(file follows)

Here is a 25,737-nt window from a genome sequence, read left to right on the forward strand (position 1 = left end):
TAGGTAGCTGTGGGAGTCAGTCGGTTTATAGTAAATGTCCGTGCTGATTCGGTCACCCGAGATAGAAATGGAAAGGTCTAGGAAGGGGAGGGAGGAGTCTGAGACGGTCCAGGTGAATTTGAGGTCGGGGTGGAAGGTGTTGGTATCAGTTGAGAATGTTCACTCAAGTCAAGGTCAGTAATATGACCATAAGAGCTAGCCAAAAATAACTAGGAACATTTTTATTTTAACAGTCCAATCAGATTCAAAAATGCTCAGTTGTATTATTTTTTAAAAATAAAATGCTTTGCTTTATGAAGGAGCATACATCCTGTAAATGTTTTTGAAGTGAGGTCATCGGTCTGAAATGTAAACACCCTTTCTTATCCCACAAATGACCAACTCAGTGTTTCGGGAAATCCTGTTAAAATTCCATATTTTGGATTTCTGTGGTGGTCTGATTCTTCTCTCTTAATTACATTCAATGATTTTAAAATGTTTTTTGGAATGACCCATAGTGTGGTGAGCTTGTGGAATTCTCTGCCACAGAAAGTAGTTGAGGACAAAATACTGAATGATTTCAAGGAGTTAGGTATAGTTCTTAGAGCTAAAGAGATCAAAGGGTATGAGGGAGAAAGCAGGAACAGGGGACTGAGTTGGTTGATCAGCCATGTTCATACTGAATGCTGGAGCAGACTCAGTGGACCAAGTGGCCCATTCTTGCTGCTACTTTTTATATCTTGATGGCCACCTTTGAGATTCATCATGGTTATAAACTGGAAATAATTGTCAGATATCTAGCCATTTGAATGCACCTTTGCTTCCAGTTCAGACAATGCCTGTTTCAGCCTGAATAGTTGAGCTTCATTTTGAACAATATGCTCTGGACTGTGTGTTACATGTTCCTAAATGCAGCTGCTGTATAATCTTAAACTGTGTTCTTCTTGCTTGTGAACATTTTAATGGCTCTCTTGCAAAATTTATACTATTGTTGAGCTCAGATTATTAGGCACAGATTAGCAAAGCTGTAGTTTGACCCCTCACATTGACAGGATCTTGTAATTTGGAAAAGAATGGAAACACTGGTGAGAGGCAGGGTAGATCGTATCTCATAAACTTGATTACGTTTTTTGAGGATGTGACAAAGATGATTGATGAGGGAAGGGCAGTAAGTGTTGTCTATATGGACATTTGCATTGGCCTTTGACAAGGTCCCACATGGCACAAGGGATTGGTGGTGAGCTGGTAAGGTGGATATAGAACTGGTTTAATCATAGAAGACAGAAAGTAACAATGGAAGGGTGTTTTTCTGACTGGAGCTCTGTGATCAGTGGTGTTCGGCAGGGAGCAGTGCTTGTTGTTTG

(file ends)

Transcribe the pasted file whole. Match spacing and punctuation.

Here is a 25,737-nt window from a genome sequence, read left to right on the forward strand (position 1 = left end):
TAGGTAGCTGTGGGAGTCAGTCGGTTTATAGTAAATGTCCGTGCTGATTCGGTCACCCGAGATAGAAATGGAAAGGTCTAGGAAGGGGAGGGAGGAGTCTGAGACGGTCCAGGTGAATTTGAGGTCGGGGTGGAAGGTGTTGGTATCAGTTGAGAATGTTCACTCAAGTCAAGGTCAGTAATATGACCATAAGAGCTAGCCAAAAATAACTAGGAACATTTTTATTTTAACAGTCCAATCAGATTCAAAAATGCTCAGTTGTATTATTTTTTAAAAATAAAATGCTTTGCTTTATGAAGGAGCATACATCCTGTAAATGTTTTTGAAGTGAGGTCATCGGTCTGAAATGTAAACACCCTTTCTTATCCCACAAATGACCAACTCAGTGTTTCGGGAAATCCTGTTAAAATTCCATATTTTGGATTTCTGTGGTGGTCTGATTCTTCTCTCTTAATTACATTCAATGATTTTAAAATGTTTTTTGGAATGACCCATAGTGTGGTGAGCTTGTGGAATTCTCTGCCACAGAAAGTAGTTGAGGACAAAATACTGAATGATTTCAAGGAGTTAGGTATAGTTCTTAGAGCTAAAGAGATCAAAGGGTATGAGGGAGAAAGCAGGAACAGGGGACTGAGTTGGTTGATCAGCCATGTTCATACTGAATGCTGGAGCAGACTCAGTGGACCAAGTGGCCCATTCTTGCTGCTACTTTTTATATCTTGATGGCCACCTTTGAGATTCATCATGGTTATAAACTGGAAATAATTGTCAGATATCTAGCCATTTGAATGCACCTTTGCTTCCAGTTCAGACAATGCCTGTTTCAGCCTGAATAGTTGAGCTTCATTTTGAACAATATGCTCTGGACTGTGTGTTACATGTTCCTAAATGCAGCTGCTGTATAATCTTAAACTGTGTTCTTCTTGCTTGTGAACATTTTAATGGCTCTCTTGCAAAATTTATACTATTGTTGAGCTCAGATTATTAGGCACAGATTAGCAAAGCTGTAGTTTGACCCCTCACATTGACAGGATCTTGTAATTTGGAAAAGAATGGAAACACTGGTGAGAGGCAGGGTAGATCGTATCTCATAAACTTGATTACGTTTTTTGAGGATGTGACAAAGATGATTGATGAGGGAAGGGCAGTAAGTGTTGTCTATATGGACATTTGCATTGGCCTTTGACAAGGTCCCACATGGCACAAGGGATTGGTGGTGAGCTGGTAAGGTGGATATAGAACTGGTTTAATCATAGAAGACAGAAAGTAACAATGGAAGGGTGTTTTTCTGACTGGAGCTCTGTGATCAGTGGTGTTCGGCAGGGAGCAGTGCTTGTTGTTTG